You said: "You got this short list done you are 90% prepared for most scenarios and can stop worrying about DISASTER STRIKING."

    Which in essence says you are in 90% agreement with being prepared.

    Relax my friend, and work on the other 10% that keeps you in FEAR.
    Beau_az said...
    Definitely a great list of the things you will need to survive in any bad situation. I think that as I read through the list there were only a few items that I'm missing out on, and so this site is getting bookmarked for sure. Thanks for the great info.
    Bushcraft and Survival Skills said...
    @Beau_az You're very welcome, I am glad that you found the list useful!
    jasboo_94 said...
    My prepping will start with this page being bookmarked!! Between the list above, your archived pages, and the several links that you provided, this is the best site I've found for someone looking to get involved in prepping. Great job and keep up the good work!!
    Bushcraft and Survival Skills said...
    @jasboo_94 Thank you! I do my best to post quality information to help as many people as I can. :-)
    Siobhan said...
    Hi,

    Great site! I'm trying to find an email address to contact you on to ask if you would please consider adding a link to my website. I'd really appreciate if you could email me back.

    Thanks and have a great day!
    Bushcraft and Survival Skills said...
    @Siobhan

    Thanks I appreciate that! I would be happy to exchange links with you as long as your site is Survival, Bushcraft or Prepper related. I checked your blogger profile and I did not see any email or website listed.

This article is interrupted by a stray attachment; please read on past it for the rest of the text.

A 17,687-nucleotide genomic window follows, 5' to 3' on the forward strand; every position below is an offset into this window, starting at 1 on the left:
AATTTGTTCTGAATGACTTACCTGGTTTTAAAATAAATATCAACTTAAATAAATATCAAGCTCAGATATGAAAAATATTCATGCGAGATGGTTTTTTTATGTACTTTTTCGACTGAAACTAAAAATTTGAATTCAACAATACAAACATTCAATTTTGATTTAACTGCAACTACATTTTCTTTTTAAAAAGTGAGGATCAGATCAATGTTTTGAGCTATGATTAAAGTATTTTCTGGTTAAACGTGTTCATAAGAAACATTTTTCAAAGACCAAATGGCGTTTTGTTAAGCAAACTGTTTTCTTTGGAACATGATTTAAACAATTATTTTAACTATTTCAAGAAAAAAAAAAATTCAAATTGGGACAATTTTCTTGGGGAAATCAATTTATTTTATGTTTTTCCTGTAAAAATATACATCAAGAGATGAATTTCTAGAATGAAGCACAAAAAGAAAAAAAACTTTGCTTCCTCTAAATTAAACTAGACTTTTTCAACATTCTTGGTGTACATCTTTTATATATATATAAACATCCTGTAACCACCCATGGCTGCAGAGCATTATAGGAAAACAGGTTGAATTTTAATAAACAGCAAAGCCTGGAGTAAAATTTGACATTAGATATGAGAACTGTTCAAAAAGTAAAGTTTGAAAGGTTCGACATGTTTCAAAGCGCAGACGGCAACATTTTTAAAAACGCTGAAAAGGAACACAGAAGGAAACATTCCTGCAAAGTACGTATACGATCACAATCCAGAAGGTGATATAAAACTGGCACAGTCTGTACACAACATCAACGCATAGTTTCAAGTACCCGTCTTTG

I would say leave your website here in the comment section and we will go from there.
    ExAFCop said...
    Preparing for emergency is much better than waiting for it to happen and saying oh s**t. My wife and I are prepping to include buying extra food, preparing bug out bags, storing water (bottled mostly) etc.

    If disaster never happens, we will be able to live for at least 6 months on what we have stored now.

    do we fear disaster, NO we are prepared. We live in the tornado belt and most of these items would be what we would need if we lost our house. We could grab bug out bags and head for our shelter and be able to get our lives back together.
    Bushcraft and Survival Skills said...
    @ExAFCop Exactly Right! I am glad you and your wife see the value and peace of mind of being prepared for any emergency. I might make one humble suggestion...learn how to procure, purify, and sterilize water using both commercial water filtration systems, and using survival / primitive methods, you would have to have literally tons of bottled water to make it through 6 month period, learning different ways and having other methods available to you and your wife will make your preparedness plan that much better.
    Anonymous said...
    This is a good list, We started preparing one yr ago just for any reason, work strike, layoff, natural disaster,etc. And thank god we did even though people laughed at us. Well hurricane sandy just devastated are area and I was one of few who didn't have to rush to store for supplies. I am without power except for the three hrs a day we run the generator. I am the only person comfortable on my street. Always better to be safe than sorry! I am glad I saw this list a few things I will def add to my stock for the next unexpected disaster.
    Anonymous said...
    Great list of the basics some items not listed that should be listed like bartering items, Firearms, alternative transportation.
    Anonymous said...